Qualitative Sociology

, Volume 21, Issue 1, pp 25–53 | Cite as

Manufacturing Motherhood: The Shadow Work of Nannies and Au Pairs

  • Cameron L. Macdonald


This paper explores how working mothers and paid child care providers interpret the division of mothering labor in the context of in-home care. The nannies, au pairs, and working mothers interviewed for this study make sense of their shared “mother-work” in the context of a dominant belief system that values “intensive mothering.” Consequently, in addition to negotiating the allocation of mothering tasks, they must also negotiate the meanings assigned to these tasks: specifically, they manufacture an image of shared mothering that contradicts their day-to-day practice.

motherhood child care work and family 


Unable to display preview. Download preview PDF.

Unable to display preview. Download preview PDF.


  1. Abel, E. and Nelson, M. 1990. Circles of Care: Work and Identity in Women's Lives. Albany: SUNY Press.Google Scholar
  2. Ammott, T. and Matthei, J. 1996. Race, Gender, and Work: A Multi-cultural Economic History of Women in the United States. Boston: South End Press.Google Scholar
  3. Belsky, J. 1990. “Parental and Nonparental Child Care and Children's Socioemotional Development: A Decade in Review.” Journal of Marriage and the Family52 (November): 885-903.Google Scholar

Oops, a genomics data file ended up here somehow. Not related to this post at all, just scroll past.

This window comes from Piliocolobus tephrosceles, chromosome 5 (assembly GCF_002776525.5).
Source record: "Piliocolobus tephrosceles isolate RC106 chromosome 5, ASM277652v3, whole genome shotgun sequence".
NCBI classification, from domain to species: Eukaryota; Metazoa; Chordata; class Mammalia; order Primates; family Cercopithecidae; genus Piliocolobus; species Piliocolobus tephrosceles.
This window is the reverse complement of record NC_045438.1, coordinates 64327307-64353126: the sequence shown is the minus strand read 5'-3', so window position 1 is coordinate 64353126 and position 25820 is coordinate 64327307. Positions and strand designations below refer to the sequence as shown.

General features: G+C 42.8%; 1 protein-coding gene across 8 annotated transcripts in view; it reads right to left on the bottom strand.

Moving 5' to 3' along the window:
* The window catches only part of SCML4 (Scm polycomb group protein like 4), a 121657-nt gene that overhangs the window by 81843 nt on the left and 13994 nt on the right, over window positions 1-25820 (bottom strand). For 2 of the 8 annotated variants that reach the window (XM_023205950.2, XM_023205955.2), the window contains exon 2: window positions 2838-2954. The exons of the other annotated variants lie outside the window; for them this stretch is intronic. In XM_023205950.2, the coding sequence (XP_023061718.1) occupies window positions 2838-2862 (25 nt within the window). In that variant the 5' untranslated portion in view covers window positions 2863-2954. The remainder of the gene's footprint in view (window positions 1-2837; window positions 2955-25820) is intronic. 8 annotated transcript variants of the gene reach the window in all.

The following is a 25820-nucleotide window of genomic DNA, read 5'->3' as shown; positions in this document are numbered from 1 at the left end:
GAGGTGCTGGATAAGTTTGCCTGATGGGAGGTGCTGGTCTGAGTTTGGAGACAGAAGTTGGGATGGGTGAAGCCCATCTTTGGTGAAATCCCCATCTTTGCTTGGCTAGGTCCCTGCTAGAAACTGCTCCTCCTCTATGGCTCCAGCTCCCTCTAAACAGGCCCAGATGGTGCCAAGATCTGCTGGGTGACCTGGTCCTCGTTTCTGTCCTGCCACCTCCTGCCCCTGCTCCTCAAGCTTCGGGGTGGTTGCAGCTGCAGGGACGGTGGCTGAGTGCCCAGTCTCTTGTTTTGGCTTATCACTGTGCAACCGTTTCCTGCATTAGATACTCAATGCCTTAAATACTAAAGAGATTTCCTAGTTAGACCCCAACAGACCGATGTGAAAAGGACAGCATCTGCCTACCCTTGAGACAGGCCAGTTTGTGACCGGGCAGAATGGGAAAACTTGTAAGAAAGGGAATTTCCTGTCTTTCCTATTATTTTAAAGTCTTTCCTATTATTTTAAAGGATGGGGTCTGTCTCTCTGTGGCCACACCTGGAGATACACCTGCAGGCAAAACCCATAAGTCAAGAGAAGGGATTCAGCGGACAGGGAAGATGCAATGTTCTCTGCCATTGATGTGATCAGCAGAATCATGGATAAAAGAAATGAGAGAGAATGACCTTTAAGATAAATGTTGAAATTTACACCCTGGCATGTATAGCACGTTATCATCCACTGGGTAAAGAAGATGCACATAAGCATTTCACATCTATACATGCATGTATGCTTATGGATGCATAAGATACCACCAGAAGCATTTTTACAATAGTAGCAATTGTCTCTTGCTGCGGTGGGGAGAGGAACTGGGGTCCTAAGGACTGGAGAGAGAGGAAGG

4. Bernard, J. 1981. “The Good Provider Role: Its Rise and Fall” American Psychologist36:1, pp. 1-12.Google Scholar
  5. Burawoy, M. 1979. Manufacturing Consent: Changes in the Labor Process Under Monopoly Capitalism. Chicago: University of Chicago Press.Google Scholar
  6. Colen, S. 1995. “'Like a Mother to Them': Stratified Reproduction and West Indian Childcare Workers and Employers in New York.” In Ginsburg and Rapp, eds., Conceiving the New World Order: The Global Politics of Reproduction. Berkeley: University of California Press, pp. 78-102Google Scholar
  7. ____. 1989. Just a Little Respect: West Indian Domestic Workers in New York City. In Chaney and Castro eds. Muchachas No More: Household Workers in Latin America and the Caribbean. Philadelphia: Temple University Press.Google Scholar
  8. Daniels, A. K. 1987. “Invisible Work.” Social Problems. 34:403-15.Google Scholar